A synthetic approach developed by KAUST researchers generates homogeneous and defect-free crystals that could fast-track the commercialization of perovskite solar cells.
“Perovskite solar cells are the fastest developing type of photovoltaic technology, with power-conversion efficiencies rising from 3.8 percent in 2009 to 24.2 percent in 2019 for single-junction devices,” says Osman Bakr, who led the study with Omar Mohammed. This rapid increase in performance is associated with inexpensive and simple device fabrication, which makes these solar cells commercially appealing.
The performance and stability of solar cells depend on the morphology of the perovskite thin films, which act as light-harvesting layers in the devices. As well as their low cost and easy processing, these materials have exceptional optical and transport properties. Hybrid lead-based perovskites that combine a methylammonium cation with several halides, such as the anionic forms of bromine and iodine, present a narrow and tunable optical bandgap. This bandgap nears the theoretical value required to reach the maximum conversion efficiency for a single-junction solar cell. Therefore, perokskites could become a substitute of choice for silicon-based solar materials.
However, existing perovskite solar cells usually consist of polycrystalline thin films that are highly disordered and defective, which prevents devices from achieving optimal performance.
To address this issue, Bakr and Mohammed have now produced high-aspect-ratio, single-crystal films of methylammonium lead-triiodide perovskites. They achieved this by starting the crystallization between two polymer-coated substrates that would then physically restrict crystal growth to one dimension under heating.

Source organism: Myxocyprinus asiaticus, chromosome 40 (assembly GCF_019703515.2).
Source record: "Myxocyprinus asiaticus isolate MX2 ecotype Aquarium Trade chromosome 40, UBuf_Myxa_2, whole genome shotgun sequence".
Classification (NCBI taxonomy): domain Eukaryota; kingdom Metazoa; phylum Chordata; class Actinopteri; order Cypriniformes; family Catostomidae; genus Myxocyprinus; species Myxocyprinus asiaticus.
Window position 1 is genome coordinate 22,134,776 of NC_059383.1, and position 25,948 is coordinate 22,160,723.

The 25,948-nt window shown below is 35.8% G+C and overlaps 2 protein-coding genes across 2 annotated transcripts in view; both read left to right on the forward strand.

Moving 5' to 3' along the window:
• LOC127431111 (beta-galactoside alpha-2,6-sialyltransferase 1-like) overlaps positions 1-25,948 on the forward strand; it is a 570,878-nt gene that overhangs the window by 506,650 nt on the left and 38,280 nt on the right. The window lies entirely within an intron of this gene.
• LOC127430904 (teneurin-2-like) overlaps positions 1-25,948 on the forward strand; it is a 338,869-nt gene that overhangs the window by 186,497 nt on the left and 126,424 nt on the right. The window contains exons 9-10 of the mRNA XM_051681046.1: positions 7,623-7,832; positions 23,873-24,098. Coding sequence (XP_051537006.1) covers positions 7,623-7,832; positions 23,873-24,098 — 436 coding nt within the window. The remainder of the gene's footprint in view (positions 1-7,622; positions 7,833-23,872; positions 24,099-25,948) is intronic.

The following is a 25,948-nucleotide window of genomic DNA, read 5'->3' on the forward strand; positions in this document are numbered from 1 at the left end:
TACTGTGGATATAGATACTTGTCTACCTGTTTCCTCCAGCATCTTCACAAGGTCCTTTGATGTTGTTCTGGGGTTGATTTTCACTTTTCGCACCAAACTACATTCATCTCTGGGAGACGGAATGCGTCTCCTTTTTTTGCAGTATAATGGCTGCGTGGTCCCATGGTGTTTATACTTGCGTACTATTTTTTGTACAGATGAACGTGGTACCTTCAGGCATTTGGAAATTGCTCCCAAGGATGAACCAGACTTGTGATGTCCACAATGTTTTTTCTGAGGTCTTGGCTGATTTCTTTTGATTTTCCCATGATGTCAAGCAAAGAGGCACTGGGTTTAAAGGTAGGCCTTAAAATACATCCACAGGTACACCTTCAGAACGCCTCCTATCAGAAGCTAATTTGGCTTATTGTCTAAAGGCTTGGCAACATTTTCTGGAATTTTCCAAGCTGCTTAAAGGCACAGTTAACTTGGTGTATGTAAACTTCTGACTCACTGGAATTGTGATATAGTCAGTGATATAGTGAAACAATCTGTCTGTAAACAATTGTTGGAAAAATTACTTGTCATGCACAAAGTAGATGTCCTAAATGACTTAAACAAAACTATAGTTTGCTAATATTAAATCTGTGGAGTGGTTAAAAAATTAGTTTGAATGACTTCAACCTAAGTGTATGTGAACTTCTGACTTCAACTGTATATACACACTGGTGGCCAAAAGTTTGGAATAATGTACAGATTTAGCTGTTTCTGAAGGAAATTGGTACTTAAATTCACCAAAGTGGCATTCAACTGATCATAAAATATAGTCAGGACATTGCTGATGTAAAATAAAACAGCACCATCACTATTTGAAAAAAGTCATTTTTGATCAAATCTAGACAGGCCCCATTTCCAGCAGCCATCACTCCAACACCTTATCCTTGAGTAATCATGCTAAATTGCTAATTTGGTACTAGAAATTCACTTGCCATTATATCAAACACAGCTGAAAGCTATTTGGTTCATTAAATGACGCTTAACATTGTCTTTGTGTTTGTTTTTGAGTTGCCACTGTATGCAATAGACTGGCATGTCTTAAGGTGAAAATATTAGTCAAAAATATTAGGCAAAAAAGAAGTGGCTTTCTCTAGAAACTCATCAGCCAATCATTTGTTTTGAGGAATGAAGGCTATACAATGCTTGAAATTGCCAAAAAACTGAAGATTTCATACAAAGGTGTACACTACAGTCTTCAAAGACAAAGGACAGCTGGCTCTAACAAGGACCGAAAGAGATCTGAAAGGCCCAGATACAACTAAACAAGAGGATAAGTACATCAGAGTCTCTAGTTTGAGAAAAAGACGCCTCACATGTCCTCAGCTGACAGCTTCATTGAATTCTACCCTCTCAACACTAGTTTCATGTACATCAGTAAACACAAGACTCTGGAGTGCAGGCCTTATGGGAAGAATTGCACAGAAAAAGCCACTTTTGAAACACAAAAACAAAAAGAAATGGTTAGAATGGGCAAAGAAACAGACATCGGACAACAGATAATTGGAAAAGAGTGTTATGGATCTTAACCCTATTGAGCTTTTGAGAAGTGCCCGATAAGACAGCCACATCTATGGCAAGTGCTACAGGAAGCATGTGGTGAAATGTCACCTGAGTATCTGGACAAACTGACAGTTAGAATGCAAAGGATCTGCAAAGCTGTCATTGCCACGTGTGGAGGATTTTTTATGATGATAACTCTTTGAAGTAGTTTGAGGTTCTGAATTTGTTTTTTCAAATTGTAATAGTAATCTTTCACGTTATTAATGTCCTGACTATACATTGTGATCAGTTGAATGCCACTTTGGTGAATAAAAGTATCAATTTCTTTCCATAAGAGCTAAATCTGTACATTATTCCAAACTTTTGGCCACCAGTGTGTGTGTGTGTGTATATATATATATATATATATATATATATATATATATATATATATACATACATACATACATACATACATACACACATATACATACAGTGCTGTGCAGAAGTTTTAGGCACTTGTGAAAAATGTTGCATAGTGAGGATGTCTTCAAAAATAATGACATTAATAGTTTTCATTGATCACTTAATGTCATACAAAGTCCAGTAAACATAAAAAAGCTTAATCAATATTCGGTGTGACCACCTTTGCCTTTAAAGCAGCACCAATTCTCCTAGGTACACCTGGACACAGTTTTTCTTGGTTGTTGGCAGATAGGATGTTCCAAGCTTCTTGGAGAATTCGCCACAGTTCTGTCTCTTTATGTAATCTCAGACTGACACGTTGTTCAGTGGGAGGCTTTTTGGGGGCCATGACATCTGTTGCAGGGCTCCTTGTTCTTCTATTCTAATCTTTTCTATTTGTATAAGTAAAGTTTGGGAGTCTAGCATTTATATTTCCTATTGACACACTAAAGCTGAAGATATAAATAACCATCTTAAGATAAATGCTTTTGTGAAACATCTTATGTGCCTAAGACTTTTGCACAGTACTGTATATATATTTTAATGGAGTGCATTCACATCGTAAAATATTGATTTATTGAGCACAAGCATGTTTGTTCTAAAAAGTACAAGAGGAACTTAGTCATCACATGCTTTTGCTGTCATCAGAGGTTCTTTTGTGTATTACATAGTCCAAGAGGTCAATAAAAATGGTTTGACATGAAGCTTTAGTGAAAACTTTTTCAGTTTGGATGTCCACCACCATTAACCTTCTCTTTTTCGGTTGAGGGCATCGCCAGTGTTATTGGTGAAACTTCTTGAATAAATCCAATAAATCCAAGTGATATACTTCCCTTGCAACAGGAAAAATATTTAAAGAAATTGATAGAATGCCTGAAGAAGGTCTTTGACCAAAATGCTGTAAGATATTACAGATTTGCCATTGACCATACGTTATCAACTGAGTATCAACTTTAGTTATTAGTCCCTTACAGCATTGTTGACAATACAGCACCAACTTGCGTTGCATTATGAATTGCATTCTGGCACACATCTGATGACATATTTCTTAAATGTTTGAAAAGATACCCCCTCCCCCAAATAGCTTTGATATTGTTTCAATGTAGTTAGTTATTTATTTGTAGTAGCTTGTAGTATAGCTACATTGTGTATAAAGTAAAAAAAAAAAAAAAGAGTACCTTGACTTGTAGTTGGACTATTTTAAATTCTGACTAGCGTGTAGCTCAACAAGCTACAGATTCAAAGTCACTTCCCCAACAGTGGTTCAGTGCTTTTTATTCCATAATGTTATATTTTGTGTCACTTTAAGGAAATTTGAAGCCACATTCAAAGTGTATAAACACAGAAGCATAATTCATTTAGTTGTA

Compared with their polycrystalline counterparts, single-crystal perovskites display substantially lower defect density and much higher charge-carrier diffusion lengths: this is a measure of their ability to maintain light-generated electrons separate from positively charged holes and create electrical current. Therefore, “We reasoned that these single crystals offer a chance for perovskite solar-cell technology to overcome these limitations and get as close as possible to the theoretical efficiency limit,” Mohammed says.
The crystals, which exhibited a thickness of 20 micrometers and an area of several square millimeters, provided high-quality solar cells with a maximum power-conversion efficiency of 21.09 percent. These devices set a new performance record for perovskite single-crystal solar cells.
“We were pleasantly surprised by these results,” Bakr says. He adds that the researchers initially thought that they would need to grow crystals much thinner than 20 micrometers to achieve this performance, and growing thin crystals is extremely challenging.
The researchers believe that this record efficiency highlights the potential role of single crystals in the development of perovskite-containing devices in parallel with the path taken by their polycrystalline counterparts.
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